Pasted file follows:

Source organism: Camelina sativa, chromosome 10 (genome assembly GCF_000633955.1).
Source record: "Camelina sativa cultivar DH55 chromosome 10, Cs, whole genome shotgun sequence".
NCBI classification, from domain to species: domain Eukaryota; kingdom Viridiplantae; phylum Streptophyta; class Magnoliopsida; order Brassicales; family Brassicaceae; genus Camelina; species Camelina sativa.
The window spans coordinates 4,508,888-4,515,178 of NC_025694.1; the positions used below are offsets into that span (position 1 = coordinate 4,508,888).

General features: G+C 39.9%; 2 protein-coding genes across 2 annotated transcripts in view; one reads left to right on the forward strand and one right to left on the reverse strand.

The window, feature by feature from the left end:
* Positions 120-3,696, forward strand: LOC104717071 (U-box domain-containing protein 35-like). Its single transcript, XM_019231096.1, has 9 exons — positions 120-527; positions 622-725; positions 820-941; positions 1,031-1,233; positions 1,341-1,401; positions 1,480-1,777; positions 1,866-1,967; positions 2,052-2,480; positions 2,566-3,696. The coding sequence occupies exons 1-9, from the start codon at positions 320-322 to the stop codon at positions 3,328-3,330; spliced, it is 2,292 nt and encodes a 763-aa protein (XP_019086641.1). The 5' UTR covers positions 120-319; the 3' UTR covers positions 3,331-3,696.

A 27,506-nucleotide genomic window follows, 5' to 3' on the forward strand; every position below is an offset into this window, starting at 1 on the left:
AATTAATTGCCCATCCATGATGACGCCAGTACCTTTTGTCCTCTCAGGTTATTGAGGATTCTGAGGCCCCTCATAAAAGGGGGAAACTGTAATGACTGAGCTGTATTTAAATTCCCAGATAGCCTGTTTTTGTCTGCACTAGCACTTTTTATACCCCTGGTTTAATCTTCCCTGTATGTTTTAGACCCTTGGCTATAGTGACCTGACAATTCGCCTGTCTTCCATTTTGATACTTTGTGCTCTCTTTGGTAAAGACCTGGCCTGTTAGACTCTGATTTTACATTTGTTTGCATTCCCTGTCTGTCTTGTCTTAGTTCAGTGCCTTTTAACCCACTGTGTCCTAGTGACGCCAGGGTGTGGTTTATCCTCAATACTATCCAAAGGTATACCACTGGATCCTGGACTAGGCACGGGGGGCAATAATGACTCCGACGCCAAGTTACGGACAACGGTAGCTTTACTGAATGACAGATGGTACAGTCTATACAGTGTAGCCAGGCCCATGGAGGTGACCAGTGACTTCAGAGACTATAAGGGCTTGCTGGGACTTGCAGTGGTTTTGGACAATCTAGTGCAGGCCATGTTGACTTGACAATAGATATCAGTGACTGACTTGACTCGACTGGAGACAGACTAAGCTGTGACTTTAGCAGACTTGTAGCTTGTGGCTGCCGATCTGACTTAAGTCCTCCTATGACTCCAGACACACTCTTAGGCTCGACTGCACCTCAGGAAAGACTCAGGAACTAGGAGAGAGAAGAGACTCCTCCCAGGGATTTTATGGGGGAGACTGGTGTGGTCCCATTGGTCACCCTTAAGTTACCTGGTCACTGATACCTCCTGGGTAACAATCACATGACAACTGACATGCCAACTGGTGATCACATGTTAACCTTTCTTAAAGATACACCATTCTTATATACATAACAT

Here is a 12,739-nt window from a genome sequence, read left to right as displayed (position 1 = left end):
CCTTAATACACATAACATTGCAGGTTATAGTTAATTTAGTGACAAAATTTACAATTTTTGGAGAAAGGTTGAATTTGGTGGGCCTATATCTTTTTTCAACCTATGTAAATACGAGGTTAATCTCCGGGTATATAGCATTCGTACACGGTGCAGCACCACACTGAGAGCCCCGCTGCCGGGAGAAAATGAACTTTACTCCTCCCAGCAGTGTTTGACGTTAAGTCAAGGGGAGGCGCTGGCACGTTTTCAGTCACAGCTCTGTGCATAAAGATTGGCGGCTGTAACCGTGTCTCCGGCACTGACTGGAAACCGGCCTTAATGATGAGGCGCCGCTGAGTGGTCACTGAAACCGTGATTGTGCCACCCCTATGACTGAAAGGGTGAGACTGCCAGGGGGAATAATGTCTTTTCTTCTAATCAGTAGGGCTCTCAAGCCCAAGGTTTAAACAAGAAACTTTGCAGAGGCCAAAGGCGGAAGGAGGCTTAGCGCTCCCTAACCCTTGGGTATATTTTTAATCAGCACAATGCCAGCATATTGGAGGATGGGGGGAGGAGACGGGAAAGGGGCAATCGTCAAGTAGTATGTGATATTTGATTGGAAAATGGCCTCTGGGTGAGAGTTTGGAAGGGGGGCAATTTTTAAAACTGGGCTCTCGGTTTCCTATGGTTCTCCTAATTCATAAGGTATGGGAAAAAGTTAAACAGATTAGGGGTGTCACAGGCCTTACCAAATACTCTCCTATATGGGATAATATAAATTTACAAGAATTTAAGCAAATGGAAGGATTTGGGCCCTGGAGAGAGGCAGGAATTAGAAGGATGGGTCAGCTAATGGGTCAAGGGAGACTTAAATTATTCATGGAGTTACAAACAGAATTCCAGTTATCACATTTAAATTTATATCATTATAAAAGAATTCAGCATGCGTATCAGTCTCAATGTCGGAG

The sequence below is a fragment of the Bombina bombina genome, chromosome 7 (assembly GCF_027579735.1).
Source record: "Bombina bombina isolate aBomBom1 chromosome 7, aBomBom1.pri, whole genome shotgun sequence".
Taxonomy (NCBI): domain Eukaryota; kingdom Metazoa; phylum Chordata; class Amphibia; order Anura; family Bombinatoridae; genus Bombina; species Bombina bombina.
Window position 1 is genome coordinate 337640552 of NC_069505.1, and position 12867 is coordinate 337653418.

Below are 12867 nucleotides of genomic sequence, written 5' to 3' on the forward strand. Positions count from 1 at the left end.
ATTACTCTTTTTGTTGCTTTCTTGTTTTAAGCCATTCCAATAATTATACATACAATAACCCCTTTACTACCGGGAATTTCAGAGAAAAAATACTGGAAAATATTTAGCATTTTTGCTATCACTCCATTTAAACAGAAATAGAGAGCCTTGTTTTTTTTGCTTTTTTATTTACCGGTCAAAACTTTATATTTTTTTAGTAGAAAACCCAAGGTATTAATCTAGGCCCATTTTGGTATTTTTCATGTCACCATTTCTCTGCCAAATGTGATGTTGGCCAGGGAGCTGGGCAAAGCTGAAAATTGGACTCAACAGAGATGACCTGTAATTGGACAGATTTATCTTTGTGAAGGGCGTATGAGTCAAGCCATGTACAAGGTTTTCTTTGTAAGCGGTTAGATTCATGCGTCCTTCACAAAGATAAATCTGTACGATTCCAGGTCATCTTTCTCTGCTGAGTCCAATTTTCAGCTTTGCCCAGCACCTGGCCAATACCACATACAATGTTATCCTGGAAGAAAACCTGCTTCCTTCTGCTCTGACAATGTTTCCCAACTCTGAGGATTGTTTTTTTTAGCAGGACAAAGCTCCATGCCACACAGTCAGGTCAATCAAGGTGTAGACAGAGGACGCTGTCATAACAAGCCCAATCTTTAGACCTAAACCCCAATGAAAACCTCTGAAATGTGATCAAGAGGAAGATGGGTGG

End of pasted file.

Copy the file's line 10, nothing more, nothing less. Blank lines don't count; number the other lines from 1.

Here is a 12,739-nt window from a genome sequence, read left to right as displayed (position 1 = left end):